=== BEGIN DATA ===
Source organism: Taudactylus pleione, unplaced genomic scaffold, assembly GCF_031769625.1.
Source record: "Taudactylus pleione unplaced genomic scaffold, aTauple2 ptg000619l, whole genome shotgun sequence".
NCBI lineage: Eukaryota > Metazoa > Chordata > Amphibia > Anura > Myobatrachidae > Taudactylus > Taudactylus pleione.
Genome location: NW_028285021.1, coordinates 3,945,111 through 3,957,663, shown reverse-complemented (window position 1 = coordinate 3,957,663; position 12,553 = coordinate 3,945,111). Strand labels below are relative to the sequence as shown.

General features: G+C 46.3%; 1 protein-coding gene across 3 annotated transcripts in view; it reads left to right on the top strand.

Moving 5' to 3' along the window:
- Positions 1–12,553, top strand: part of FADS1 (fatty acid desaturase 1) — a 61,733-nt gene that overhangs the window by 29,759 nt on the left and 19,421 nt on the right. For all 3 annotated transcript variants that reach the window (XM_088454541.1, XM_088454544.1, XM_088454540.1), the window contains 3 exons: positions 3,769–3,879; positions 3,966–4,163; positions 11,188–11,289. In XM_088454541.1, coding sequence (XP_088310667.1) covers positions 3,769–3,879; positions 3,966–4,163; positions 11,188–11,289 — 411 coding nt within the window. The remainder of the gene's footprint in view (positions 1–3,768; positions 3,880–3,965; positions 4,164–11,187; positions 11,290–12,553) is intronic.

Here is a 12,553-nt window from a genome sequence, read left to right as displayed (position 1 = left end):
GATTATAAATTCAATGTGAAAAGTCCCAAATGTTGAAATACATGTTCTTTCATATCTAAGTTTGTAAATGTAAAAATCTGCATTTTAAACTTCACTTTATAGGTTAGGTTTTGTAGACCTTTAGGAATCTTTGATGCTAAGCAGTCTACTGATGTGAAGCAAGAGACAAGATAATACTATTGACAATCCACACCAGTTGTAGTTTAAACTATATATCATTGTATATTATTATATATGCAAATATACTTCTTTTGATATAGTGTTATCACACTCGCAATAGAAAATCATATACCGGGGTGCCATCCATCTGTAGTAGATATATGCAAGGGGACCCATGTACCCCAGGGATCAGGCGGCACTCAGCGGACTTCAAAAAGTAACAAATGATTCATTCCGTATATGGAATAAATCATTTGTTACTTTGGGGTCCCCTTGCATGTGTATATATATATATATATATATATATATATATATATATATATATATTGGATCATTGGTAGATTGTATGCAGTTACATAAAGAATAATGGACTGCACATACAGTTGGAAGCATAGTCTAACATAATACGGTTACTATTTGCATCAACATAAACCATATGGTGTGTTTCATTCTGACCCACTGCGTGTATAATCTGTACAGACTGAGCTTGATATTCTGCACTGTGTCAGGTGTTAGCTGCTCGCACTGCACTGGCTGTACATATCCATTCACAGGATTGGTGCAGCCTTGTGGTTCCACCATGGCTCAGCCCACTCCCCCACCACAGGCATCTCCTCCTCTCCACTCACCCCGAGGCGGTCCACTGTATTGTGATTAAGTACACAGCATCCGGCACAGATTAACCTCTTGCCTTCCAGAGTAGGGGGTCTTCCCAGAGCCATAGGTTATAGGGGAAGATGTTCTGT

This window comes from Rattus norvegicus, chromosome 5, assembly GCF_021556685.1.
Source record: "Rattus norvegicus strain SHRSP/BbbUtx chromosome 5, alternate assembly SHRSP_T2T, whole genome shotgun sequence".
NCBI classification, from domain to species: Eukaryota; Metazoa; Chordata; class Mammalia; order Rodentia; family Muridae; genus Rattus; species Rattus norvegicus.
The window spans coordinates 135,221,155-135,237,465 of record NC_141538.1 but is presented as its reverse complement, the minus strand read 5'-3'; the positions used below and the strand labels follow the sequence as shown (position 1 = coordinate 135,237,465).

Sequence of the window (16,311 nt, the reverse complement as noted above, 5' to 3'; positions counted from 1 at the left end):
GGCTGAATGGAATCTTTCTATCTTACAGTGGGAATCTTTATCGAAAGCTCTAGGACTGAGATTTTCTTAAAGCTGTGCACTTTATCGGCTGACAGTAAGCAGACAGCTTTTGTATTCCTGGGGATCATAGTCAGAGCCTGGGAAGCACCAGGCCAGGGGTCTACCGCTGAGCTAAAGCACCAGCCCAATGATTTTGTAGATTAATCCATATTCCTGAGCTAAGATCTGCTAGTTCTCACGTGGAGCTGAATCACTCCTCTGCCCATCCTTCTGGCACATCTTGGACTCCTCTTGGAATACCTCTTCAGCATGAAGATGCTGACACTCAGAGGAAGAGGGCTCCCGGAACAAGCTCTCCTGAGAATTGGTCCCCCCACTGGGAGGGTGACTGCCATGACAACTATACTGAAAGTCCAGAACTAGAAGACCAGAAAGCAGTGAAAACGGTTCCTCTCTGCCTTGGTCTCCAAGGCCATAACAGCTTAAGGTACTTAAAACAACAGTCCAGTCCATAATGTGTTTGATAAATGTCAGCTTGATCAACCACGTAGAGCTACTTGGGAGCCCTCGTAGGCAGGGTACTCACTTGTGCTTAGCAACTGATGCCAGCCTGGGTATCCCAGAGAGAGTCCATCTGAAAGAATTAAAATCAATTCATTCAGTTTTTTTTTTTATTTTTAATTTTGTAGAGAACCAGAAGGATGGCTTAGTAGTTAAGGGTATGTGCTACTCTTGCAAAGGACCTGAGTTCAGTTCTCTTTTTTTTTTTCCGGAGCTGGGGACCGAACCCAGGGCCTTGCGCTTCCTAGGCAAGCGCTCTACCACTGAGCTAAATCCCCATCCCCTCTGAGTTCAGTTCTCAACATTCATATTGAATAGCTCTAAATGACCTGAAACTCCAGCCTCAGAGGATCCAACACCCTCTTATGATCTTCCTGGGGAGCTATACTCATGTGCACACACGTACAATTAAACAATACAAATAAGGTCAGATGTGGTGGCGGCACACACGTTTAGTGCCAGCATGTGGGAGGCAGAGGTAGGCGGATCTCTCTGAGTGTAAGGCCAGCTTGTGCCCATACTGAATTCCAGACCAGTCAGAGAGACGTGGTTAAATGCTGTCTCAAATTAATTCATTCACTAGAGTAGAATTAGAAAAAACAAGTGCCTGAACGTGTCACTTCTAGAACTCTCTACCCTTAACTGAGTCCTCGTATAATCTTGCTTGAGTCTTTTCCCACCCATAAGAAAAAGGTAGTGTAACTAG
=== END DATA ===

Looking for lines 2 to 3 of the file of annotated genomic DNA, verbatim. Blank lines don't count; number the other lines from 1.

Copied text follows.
Source record: "Taudactylus pleione unplaced genomic scaffold, aTauple2 ptg000619l, whole genome shotgun sequence".
NCBI lineage: Eukaryota > Metazoa > Chordata > Amphibia > Anura > Myobatrachidae > Taudactylus > Taudactylus pleione.